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An Awkward Situation at a Global Summit

There’s another Group of Seven summit this weekend, and it will likely be interesting. The other six world leaders in attendance disagree with President Donald Trump about trade policy, climate change, the Iranian nuclear deal, China’s crackdown on Hong Kong protestors, Russia’s ongoing annexation of Crimea, the necessity of western military alliances, and pretty much everything else that’s likely to come up in the discussions.
They won’t come right out and say so, being appropriately reserved and dignified heads of state, but the rest of the six world leaders also regard Trump as a bullying and buffoonish caricature of an ugly American. Trump seems to relish the opprobrium of the elitist and globalist Cannucks and Eurotrash and inscrutable Orientals, and the die-hard fans seems to love him for it, but he’s unlikely to return from the summit with any of those great deals he’s promised his die-hard fas.
This time around the summit is being hosted by French President Emmanuel Macron, and he’s reportedly doing his best to prevent Trump from blowing it up. The summits have traditionally ended with a joint communique assuring the world that its seven largest economies are pretty much in agreement about most things, but Trump blew that tradition up during the last summit in Canada, so Macron has decided to skip the part about telling the world how its largest free economies are generally in agreement about most things.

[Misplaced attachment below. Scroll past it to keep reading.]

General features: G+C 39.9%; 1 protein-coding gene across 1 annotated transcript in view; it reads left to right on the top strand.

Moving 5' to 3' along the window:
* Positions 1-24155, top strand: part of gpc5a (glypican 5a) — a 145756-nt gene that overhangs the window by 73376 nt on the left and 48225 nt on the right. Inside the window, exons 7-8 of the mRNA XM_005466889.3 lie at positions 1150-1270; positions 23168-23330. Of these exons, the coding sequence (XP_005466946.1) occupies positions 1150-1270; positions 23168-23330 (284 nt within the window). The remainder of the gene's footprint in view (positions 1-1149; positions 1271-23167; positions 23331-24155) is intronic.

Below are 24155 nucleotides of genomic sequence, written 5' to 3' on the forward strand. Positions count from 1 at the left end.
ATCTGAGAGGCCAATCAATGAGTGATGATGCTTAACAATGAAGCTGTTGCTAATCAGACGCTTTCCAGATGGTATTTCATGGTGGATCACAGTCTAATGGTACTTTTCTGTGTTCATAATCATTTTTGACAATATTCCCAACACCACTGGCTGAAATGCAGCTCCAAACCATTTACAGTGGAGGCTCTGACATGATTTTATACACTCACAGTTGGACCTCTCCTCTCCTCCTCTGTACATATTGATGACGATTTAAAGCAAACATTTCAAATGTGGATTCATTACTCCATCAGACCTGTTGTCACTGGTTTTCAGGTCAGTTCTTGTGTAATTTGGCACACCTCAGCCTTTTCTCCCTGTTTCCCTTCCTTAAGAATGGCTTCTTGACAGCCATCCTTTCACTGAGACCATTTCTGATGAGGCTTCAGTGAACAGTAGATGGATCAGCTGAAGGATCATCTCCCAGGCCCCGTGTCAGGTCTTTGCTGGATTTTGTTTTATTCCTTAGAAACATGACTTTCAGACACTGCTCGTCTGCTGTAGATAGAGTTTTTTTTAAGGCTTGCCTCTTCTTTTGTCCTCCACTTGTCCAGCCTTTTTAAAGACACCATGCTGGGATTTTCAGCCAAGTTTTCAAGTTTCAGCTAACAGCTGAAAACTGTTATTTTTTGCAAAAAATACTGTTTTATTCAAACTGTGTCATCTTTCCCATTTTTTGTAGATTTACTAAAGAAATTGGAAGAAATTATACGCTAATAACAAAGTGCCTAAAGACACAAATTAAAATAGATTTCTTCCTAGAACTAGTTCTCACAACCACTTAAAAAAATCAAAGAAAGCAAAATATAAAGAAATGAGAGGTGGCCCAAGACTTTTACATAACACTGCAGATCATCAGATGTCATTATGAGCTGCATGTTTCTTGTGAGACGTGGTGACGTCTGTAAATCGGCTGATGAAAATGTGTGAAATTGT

Which comes at a perilous time, as several of the G-7 countries are sliding into recession and the American economy is slowing, and Trump’s trade wars with China and the European Union and our southeast Asian allies are likely the reason, as far as the rest of the G-7 are concerned. Meanwhile, the dictator-for-life overseeing a slowing Chinese economy sees no reason to negotiate with a mere president who’s likely to be out of office in less than two years. None of those six other reserved and dignified world leaders have any incentive to offend America and its still formidable economy and military might, but they all now that Trump is highly unpopular with their constituents and any kowtowing won’t serve them well.. Here’s hoping it won’t blow up, but we can’t see this G-7 summit being a smashing success for anyone.